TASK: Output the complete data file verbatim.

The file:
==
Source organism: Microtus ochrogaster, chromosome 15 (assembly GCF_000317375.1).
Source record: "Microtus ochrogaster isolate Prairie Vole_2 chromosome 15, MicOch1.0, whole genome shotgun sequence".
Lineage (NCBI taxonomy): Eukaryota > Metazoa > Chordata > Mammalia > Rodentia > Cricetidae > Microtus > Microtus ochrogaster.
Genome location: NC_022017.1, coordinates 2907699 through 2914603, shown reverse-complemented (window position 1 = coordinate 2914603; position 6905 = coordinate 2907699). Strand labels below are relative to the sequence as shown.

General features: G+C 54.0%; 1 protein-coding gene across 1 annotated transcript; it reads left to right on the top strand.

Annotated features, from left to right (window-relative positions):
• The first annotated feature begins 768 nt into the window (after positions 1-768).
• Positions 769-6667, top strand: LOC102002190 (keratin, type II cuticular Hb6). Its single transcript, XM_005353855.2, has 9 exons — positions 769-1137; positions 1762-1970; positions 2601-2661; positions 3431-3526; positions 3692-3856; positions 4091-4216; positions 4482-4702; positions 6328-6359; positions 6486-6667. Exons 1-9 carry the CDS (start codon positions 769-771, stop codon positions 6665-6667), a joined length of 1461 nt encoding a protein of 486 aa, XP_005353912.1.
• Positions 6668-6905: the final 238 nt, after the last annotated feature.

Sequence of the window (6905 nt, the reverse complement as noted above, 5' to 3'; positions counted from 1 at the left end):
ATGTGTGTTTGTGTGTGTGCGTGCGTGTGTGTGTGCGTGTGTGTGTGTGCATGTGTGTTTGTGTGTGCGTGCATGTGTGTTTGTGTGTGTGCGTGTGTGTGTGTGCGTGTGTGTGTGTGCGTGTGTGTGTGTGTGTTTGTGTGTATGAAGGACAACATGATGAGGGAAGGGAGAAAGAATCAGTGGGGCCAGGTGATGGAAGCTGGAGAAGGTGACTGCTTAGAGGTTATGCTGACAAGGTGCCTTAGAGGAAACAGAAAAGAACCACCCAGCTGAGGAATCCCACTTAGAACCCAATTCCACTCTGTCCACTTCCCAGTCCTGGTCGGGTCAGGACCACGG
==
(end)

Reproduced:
Source organism: Microtus ochrogaster, chromosome 15 (assembly GCF_000317375.1).
Source record: "Microtus ochrogaster isolate Prairie Vole_2 chromosome 15, MicOch1.0, whole genome shotgun sequence".
Lineage (NCBI taxonomy): Eukaryota > Metazoa > Chordata > Mammalia > Rodentia > Cricetidae > Microtus > Microtus ochrogaster.
Genome location: NC_022017.1, coordinates 2907699 through 2914603, shown reverse-complemented (window position 1 = coordinate 2914603; position 6905 = coordinate 2907699). Strand labels below are relative to the sequence as shown.

General features: G+C 54.0%; 1 protein-coding gene across 1 annotated transcript; it reads left to right on the top strand.

Annotated features, from left to right (window-relative positions):
• The first annotated feature begins 768 nt into the window (after positions 1-768).
• Positions 769-6667, top strand: LOC102002190 (keratin, type II cuticular Hb6). Its single transcript, XM_005353855.2, has 9 exons — positions 769-1137; positions 1762-1970; positions 2601-2661; positions 3431-3526; positions 3692-3856; positions 4091-4216; positions 4482-4702; positions 6328-6359; positions 6486-6667. Exons 1-9 carry the CDS (start codon positions 769-771, stop codon positions 6665-6667), a joined length of 1461 nt encoding a protein of 486 aa, XP_005353912.1.
• Positions 6668-6905: the final 238 nt, after the last annotated feature.

Sequence of the window (6905 nt, the reverse complement as noted above, 5' to 3'; positions counted from 1 at the left end):
ATGTGTGTTTGTGTGTGTGCGTGCGTGTGTGTGTGCGTGTGTGTGTGTGCATGTGTGTTTGTGTGTGCGTGCATGTGTGTTTGTGTGTGTGCGTGTGTGTGTGTGCGTGTGTGTGTGTGCGTGTGTGTGTGTGTGTTTGTGTGTATGAAGGACAACATGATGAGGGAAGGGAGAAAGAATCAGTGGGGCCAGGTGATGGAAGCTGGAGAAGGTGACTGCTTAGAGGTTATGCTGACAAGGTGCCTTAGAGGAAACAGAAAAGAACCACCCAGCTGAGGAATCCCACTTAGAACCCAATTCCACTCTGTCCACTTCCCAGTCCTGGTCGGGTCAGGACCACGG